Nearly 20 years have passed since Victor Cha and David Kang conducted their seminal study on the North Korean nuclear problem through a social science lens. Although the overall situation has changed somewhat during that time, their central argument remains valid – that is, as long as mutual deterrence is working, engagement represents a better strategy for achieving peace than unnecessary arms competition.
The key difference between now and 20 years ago is that in the early 2000s the probability of a preemptive attack by North Korea was considered acceptably low due to its military inferiority. Today, as North Korea’s nuclear capabilities have swiftly expanded, Pyongyang could resort to increasingly reckless behavior, such as a preemptive or preventive nuclear strike, if it feels politically cornered and believes it will be placed in a disadvantageous position in the future. In particular, North Korea is currently concentrating its efforts on the development of tactical nuclear weapons capable of successfully destroying critical South Korean air bases and ports, which would both prevent the reinforcement of U.S. forces during wartime and isolate South Korea from its allies.
The situation is made more serious by the fact that South Korea might also be tempted to engage in preemptive or preventive attacks. In particular, non-nuclear-armed South Korea is more vulnerable than ever to preemptive nuclear strikes by North Korea. Therefore, the best strategy for South Korea is to detect imminent North Korean nuclear attacks and destroy its missiles and launchers preemptively. Indeed, South Korea’s counter-nuclear strategy includes the concept of preemptive attack. In addition, if North Korea continues its unrestrained nuclear development, South Korea might seriously consider a preventive war before the situation worsens. In fact, some in South Korea regret that the United States and South Korea did not carry out a preventive attack during the early 1990s, before North Korea completed its nuclear arsenal.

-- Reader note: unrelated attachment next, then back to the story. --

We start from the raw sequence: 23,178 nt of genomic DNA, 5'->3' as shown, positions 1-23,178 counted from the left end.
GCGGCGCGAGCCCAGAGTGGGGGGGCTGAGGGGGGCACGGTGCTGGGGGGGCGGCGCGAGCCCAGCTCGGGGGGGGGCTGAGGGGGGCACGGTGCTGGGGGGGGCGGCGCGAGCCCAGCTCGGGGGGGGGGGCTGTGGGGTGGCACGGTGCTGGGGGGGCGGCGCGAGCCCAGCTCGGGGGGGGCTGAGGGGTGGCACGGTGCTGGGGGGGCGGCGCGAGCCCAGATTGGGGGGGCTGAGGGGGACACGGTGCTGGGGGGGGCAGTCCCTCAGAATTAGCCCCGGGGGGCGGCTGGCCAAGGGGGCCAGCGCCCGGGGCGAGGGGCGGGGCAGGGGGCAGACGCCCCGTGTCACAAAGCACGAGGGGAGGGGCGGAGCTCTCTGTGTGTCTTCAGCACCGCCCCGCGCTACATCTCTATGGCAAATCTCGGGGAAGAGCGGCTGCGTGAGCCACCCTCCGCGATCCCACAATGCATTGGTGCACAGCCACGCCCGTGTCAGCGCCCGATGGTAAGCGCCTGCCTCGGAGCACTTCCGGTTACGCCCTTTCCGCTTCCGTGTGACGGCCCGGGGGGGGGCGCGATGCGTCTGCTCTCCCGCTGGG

Reducing the Threat: The Case for Arms Control
Now is the time to engage in an uncomfortable but realistic debate concerning the management of North Korea’s nuclear threats and the reduction of the risk of inadvertent war on the Korean Peninsula. There are two distinct options in this regard. The first is to allow South Korea to acquire its own nuclear weapons. This option offers strategic advantages to South Korea because, proponents argue, “such a move would protect South Korea against the North Korean threat and help the country manage its other long-term security problem: how to retain political independence in a region where China wields ever-greater power and influence.” However, there is always a risk that North Korea would launch a preventive attack while South Korea was arming itself with nuclear weapons. Moreover, this option would likely prompt China’s participation in the nuclear crisis on the Korean Peninsula, which would increase instability across East Asia. In sum, this nuclear option might address some problems, but it could also make others far worse.
The second option is arms control between the United States and North Korea. As seen in the U.S.-USSR/Russia experience, if mutual deterrence is operational, arms control represents an effective way of restraining an adversary’s uncontrolled arms buildup, increasing transparency, and thereby reducing the risk of unwanted war.